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Xavier v. UConn: preview, matchups, keys to the game

It's a quick turnaround for Xavier as they host a hot UConn team.

NCAA Basketball: Connecticut at Marquette
This guy is a problem
Jeff Hanisch-USA TODAY Sports

The good thing about the Big East is that it always serves up another opportunity to right the ship. The bad news is that there are very few respites in the league schedule, and Xavier just botched one of them by losing at home to DePaul. The Muskies would be in easily if the season ended today. It doesn't though, and X needs to back up twenty(ish) games of good work with a few more wins down the stretch if they want it all to mean anything come March.

Next up on the docket for Xavier is UConn. The Huskies are 7-4 in conference with losses by four, three (in OT), four, and 11. A reasonable case could be made that they could just as easily be 10-1. Of course, they're currently 11th in conference SOS in the 11 team Big East, so they're something like flat track bullies just now. All you can do is beat the teams in front of you, and as Xavier proved last weekend, that's never a given in this league.

Team fingerprint

This team is an elite offensive rebounding group. They're first in the Big East, grabbing 3 of every 8 of their own misses. They're a solid three-point shooting team, but they're pretty average inside the arc. They're also in the middle of the pack in ball security. They shoot really well from the line, and very few of their shots get blocked. It's worth noting that they play fairly slowly, coming in at 8th in the Big East in offensive tempo. It all adds up to the #2 offense in the league.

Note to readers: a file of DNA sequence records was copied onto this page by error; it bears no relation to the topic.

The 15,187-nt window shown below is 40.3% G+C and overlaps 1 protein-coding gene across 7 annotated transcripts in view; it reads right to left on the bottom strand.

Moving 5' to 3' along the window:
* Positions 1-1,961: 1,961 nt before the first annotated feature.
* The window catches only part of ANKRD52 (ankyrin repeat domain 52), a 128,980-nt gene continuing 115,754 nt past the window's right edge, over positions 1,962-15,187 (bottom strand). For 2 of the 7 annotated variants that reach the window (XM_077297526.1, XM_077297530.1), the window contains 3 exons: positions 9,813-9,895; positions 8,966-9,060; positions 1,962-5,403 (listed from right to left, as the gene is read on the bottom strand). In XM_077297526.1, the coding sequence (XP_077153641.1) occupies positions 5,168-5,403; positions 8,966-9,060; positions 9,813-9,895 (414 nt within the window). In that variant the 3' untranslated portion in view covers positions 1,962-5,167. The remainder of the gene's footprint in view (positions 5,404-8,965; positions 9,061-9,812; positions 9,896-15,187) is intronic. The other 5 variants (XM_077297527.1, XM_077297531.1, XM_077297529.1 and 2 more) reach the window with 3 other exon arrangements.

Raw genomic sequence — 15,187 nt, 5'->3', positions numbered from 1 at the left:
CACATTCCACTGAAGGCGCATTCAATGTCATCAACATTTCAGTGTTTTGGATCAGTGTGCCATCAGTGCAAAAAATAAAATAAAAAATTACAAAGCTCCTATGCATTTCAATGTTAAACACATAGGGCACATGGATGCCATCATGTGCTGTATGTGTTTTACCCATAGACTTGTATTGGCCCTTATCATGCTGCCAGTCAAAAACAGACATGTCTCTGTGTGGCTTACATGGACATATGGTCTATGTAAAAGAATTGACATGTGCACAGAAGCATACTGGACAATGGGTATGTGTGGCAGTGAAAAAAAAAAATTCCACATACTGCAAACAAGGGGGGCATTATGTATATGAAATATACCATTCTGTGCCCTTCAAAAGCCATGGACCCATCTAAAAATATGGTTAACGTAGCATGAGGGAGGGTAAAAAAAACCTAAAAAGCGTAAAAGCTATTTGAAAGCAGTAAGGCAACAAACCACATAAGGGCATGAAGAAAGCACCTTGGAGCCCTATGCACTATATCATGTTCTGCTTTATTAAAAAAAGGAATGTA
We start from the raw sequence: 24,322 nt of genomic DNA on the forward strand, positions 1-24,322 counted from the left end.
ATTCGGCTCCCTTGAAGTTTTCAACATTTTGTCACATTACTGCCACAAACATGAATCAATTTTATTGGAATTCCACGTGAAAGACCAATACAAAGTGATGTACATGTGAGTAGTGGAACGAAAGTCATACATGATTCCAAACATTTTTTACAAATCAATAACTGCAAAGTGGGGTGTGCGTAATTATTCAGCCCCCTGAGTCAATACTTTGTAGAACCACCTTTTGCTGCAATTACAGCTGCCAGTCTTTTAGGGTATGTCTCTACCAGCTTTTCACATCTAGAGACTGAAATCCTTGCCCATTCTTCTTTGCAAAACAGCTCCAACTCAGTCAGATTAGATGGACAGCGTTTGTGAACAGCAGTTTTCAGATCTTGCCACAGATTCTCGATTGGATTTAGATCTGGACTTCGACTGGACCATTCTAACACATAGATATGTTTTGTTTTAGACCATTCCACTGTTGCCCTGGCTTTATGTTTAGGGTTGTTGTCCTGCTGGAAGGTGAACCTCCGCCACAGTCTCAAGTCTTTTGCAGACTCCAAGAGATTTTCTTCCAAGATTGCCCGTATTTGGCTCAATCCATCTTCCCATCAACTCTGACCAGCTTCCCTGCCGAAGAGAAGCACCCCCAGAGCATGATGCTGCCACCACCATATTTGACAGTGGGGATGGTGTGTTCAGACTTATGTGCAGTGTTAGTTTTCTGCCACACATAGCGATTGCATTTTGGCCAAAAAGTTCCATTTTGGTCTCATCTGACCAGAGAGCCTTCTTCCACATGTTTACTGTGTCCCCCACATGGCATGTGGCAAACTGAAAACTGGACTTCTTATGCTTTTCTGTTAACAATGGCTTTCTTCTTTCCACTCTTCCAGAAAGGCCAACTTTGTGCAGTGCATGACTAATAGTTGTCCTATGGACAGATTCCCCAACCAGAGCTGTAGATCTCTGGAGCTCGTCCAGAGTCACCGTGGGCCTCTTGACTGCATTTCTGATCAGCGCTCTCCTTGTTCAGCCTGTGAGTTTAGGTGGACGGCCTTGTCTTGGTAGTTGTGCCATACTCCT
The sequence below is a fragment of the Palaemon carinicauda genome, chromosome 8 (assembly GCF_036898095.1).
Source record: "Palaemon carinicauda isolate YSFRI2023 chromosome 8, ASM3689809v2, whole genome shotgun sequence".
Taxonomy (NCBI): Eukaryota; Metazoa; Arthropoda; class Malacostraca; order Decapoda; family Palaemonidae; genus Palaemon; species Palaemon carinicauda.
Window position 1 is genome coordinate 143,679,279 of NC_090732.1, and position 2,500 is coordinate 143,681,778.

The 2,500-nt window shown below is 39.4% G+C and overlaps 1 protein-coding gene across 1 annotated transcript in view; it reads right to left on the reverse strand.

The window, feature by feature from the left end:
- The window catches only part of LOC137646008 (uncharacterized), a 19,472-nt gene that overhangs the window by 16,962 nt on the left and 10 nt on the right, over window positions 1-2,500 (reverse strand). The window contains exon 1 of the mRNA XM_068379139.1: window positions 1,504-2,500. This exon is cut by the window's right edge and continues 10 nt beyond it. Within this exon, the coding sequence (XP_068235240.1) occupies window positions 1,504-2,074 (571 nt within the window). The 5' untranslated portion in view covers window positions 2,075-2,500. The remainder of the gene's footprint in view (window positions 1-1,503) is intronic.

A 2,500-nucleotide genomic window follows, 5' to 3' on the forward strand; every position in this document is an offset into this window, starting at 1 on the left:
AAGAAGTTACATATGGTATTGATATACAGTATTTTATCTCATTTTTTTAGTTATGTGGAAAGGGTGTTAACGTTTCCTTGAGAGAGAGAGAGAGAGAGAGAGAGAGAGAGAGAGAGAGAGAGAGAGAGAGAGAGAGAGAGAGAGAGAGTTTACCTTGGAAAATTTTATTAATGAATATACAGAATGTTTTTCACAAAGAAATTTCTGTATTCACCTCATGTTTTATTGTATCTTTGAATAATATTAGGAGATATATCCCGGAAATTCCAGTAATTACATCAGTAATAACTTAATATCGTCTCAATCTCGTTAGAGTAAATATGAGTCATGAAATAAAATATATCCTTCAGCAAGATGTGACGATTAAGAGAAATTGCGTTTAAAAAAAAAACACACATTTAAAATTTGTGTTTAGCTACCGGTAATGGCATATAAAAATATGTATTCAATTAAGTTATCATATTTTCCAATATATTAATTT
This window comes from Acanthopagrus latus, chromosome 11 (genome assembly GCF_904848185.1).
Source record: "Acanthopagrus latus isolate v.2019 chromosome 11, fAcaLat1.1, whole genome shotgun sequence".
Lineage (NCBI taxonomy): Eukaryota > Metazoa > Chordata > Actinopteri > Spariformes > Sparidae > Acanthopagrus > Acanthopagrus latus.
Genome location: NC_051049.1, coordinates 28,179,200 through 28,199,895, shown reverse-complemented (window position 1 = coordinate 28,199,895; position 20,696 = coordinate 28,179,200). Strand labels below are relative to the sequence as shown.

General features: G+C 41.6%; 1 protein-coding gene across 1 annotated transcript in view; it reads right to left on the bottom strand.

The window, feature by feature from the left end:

The Huskies are 5th defensively, with glaring deficiencies in forcing turnovers and avoiding fouls. They are excellent in defending inside the arc, allowing teams to shoot just 43% on two-point attempts. While their 3P% against is high, they're first in the league in limiting opponents' attempts from beyond the arc. Also, they're first in the conference with a 15.5% block rate. They swat a ton of shots.

Players

Starters

Starting matchups
RJ Cole Point Guard Paul Scruggs
Senior Class Senior
6'1", 185 Measurements 6'5", 198
16/3.8/4.5 Game line 12.4/4.7/4.4
39.6/32.8/89 Shooting line 42.6/34.2/70.3
Cole's shooting line isn't great, but he's doing everything else well. He moves the ball without turning it over, scores, and gets to the line frequently. He's quite good.
Andre Jackson Shooting Guard Nate Johnson
Senior Class Senior
6'6", 205 Measurements 6'4", 192
7.1/7.5/2.7 Game line 9.6/4.9/1.3
41.6/41.7/76 Shooting line 43.8/18.5/70.6
Jackson is a great rebounder for a guard and a good three point shooter in limited attempts. He's not much of a scorer and is a poor shooter inside the arc. It's on the glass and defense where he adds his value.
Tyrese Martin Small Forward Colby Jones
Senior Class Sophomore
6'6", 215 Measurements 6'6", 207
13.5/6.7/1.9 Game line 10.5/7.6/2.6
48.4/43.1/64.9 Shooting line 45.8/29.5/71.6
Martin does a little bit of everything, and does it all well. He can rebound, score, and set the occasional play up. If Xavier goes man up, Colby will have his hands full.
Isaiah Whaley Power Forward Zach Freemantle
Senior Class Junior
6'9", 225 Measurements 6'9" 220
7.6/4.9/1.1 Game line 9.6/4.9/1.3
54.4/30.3/70.3 Shooting line 43.8/18.5/70.6
Whaley scores in the post and throws shots. His defensive rebounding suffers from his block rate, but he's a good offensive rebounder and a consistent threat to score around the rim.
Adama Sanogo Center Jack Nunge
Senior Class Junior
7'2", 265 Measurements 7'0" 245
15.4/8.4/0.9 Game line 12.7/7.1/0.7